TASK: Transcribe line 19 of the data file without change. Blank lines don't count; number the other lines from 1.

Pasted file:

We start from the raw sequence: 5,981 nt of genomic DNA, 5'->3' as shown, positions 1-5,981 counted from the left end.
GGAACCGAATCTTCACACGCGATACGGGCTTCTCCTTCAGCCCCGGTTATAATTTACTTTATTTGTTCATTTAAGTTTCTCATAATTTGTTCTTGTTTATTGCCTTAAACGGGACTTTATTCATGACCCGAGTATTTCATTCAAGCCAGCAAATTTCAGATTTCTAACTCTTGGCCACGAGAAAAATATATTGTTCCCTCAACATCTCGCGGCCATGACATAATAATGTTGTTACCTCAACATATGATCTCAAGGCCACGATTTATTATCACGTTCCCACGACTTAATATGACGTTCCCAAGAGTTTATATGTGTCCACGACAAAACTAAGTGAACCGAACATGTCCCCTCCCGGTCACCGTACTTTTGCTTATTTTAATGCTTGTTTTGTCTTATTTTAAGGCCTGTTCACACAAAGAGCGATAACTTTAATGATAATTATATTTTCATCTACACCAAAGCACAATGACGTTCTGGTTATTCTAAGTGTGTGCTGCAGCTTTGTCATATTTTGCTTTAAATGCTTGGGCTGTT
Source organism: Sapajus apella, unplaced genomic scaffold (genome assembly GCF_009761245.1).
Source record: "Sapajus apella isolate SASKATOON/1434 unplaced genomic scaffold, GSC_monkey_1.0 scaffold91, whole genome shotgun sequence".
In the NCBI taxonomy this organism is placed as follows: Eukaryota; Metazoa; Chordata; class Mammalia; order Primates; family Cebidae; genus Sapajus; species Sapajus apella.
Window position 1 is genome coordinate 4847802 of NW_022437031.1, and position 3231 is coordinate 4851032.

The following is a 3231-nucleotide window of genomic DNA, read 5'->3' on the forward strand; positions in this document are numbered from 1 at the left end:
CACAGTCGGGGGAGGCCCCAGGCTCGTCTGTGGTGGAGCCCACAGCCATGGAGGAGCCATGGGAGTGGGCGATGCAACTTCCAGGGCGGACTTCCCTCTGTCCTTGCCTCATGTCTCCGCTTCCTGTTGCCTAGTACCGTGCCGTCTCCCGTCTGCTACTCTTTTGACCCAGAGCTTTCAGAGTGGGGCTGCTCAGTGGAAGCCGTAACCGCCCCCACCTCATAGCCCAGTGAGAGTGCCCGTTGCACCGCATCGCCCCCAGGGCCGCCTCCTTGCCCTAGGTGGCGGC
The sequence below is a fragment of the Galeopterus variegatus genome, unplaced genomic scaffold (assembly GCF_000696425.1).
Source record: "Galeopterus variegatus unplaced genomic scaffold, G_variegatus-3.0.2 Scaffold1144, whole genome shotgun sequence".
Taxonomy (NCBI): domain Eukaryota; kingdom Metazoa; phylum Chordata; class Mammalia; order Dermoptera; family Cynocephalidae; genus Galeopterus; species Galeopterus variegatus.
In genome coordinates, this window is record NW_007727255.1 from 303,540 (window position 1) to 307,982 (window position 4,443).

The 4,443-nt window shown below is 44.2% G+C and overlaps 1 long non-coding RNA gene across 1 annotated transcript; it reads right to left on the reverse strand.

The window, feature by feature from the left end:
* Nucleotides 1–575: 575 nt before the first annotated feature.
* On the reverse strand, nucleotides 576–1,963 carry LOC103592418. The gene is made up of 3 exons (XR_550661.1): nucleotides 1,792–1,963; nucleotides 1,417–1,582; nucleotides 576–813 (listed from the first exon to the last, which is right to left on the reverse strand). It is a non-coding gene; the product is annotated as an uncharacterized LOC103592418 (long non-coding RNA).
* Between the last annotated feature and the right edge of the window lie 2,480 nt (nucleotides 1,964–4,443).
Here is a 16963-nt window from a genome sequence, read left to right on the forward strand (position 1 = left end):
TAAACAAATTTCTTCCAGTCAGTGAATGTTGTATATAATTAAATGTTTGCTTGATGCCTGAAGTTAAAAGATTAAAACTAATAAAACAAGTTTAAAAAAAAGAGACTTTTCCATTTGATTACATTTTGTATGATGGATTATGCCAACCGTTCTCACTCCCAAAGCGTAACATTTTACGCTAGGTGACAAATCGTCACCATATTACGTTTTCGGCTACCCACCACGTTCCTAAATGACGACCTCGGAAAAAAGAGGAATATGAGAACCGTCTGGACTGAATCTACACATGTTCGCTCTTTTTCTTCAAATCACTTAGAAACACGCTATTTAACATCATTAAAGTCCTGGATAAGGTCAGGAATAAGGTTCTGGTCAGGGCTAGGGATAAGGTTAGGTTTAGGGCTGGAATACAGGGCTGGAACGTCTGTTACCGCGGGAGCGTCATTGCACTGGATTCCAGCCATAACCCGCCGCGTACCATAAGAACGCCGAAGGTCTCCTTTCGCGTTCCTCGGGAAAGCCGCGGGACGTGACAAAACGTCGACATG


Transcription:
TAAACAAATTTCTTCCAGTCAGTGAATGTTGTATATAATTAAATGTTTGCTTGATGCCTGAAGTTAAAAGATTAAAACTAATAAAACAAGTTTAAAAAAAAGAGACTTTTCCATTTGATTACATTTTGTATGATGGATTATGCCAACCGTTCTCACTCCCAAAGCGTAACATTTTACGCTAGGTGACAAATCGTCACCATATTACGTTTTCGGCTACCCACCACGTTCCTAAATGACGACCTCGGAAAAAAGAGGAATATGAGAACCGTCTGGACTGAATCTACACATGTTCGCTCTTTTTCTTCAAATCACTTAGAAACACGCTATTTAACATCATTAAAGTCCTGGATAAGGTCAGGAATAAGGTTCTGGTCAGGGCTAGGGATAAGGTTAGGTTTAGGGCTGGAATACAGGGCTGGAACGTCTGTTACCGCGGGAGCGTCATTGCACTGGATTCCAGCCATAACCCGCCGCGTACCATAAGAACGCCGAAGGTCTCCTTTCGCGTTCCTCGGGAAAGCCGCGGGACGTGACAAAACGTCGACATG